When Honda came out with its CB750 in 1969, it brought new levels of sophistication to the street. But while the 750's four-cylinder power and disc brakes were big advances, the bike's frame, flimsy by today's standards, was still a limiting factor.
AMA Motorcycle Hall of Famers Derek and Don Rickman made it better.
Here’s what they did.
The Rickman brothers started out as motocross racers in the 1940s, improving their British-built race bikes, and their finishing positions, by building lighter, stiffer frames. When they couldn't get anyone in the British motorcycle industry to show interest in their innovations, they went into business themselves.
By the 1970s, British manufacturers were dead or dying, and the Rickmans had expanded to produce frames for a variety of dirt, street and racing motorcycles, including Honda's hot new 750.
The buyer of a Rickman CR750 chassis got a frame made of exotic manganese molybdenum steel tubing, a stiff swingarm with a proprietary chain adjustment system, cafe racer-style fiberglass bodywork, clip-ons, rearsets, a replacement front fork, and upgraded brakes and wheels. Just slot in a CB750 engine, electrics and controls and hit the street to impress owners of ordinary motorcycles.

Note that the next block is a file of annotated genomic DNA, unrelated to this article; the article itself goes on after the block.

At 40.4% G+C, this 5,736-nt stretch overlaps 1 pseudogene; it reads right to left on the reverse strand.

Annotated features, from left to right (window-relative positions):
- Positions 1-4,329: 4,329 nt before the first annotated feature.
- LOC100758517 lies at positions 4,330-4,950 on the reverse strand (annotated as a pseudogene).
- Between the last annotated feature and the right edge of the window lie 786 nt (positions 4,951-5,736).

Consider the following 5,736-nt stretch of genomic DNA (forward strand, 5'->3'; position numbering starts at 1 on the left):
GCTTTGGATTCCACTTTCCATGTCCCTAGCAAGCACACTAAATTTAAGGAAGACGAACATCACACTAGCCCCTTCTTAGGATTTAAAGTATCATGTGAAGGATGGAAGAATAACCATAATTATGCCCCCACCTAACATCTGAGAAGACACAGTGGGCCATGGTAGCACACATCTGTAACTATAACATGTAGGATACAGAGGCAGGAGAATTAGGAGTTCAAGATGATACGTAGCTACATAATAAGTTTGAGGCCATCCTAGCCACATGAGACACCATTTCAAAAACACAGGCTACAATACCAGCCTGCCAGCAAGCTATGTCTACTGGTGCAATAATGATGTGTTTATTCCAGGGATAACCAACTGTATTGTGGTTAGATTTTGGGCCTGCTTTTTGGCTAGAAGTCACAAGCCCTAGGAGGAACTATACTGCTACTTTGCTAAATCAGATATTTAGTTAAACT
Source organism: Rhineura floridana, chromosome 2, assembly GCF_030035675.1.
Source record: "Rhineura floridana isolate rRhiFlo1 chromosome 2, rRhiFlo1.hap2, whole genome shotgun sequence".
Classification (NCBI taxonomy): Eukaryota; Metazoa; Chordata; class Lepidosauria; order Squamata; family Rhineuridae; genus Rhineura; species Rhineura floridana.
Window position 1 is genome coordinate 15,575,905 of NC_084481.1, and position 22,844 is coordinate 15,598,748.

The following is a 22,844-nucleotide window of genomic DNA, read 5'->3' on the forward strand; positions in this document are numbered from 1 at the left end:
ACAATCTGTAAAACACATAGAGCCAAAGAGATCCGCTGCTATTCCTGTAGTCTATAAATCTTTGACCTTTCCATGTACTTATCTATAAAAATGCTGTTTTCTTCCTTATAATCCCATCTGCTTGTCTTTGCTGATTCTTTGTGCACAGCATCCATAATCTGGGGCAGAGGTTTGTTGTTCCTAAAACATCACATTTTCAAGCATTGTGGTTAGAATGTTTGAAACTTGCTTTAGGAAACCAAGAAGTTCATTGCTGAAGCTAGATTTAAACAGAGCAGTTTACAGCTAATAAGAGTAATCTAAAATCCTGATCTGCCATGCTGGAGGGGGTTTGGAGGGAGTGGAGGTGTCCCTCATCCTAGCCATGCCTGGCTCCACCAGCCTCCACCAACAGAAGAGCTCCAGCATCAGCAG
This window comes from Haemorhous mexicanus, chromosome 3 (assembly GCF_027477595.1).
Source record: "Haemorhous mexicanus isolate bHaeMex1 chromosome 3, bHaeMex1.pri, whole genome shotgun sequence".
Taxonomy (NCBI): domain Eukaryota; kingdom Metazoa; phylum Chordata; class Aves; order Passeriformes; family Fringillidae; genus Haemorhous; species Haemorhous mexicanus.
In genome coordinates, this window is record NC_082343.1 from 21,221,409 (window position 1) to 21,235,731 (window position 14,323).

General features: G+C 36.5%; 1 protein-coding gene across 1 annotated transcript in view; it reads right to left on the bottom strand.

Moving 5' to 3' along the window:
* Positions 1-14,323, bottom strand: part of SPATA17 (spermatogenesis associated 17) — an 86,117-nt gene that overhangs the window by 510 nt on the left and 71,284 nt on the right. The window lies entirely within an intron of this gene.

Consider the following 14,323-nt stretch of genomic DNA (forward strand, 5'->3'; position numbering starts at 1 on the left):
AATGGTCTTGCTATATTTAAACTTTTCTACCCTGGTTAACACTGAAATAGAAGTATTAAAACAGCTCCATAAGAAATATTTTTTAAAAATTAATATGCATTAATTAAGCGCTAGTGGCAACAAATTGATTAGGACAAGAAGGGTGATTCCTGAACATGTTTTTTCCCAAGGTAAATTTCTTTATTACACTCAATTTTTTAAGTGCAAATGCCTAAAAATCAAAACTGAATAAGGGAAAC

Of course, with all that going for it, a Rickman CR kit wasn't cheap. In fact, it cost $1,495, or the same price as a complete CB750. That, plus the limited nature of Rickman production, made a CR750 one of the most lustworthy machines of the early 1970s.
The bike boasted a 736cc air-cooled SOHC transverse-mounted inline four engine that pumped out a claimed 67 horsepower at 8,000 rpm. Carburetion: Four 28mm Keihin.
Top speed? About 110 mph. Wheelbase: 56.5 inches. Dry weight: 439 pounds. Transmission: 5-speed, chain final drive.
Frame: Reynolds 531 manganese molybdenum steel tubing. Suspension: Betor telescopic forks front, twin Girling shocks w/adjustable preload rear.
Tires: Dunlop TT100, 3.50 x 18 front, 4.25 x 18 rear.
At Mecum Auctions recently, bidding went as high as $14,000 for a 1975 Rickman CR750.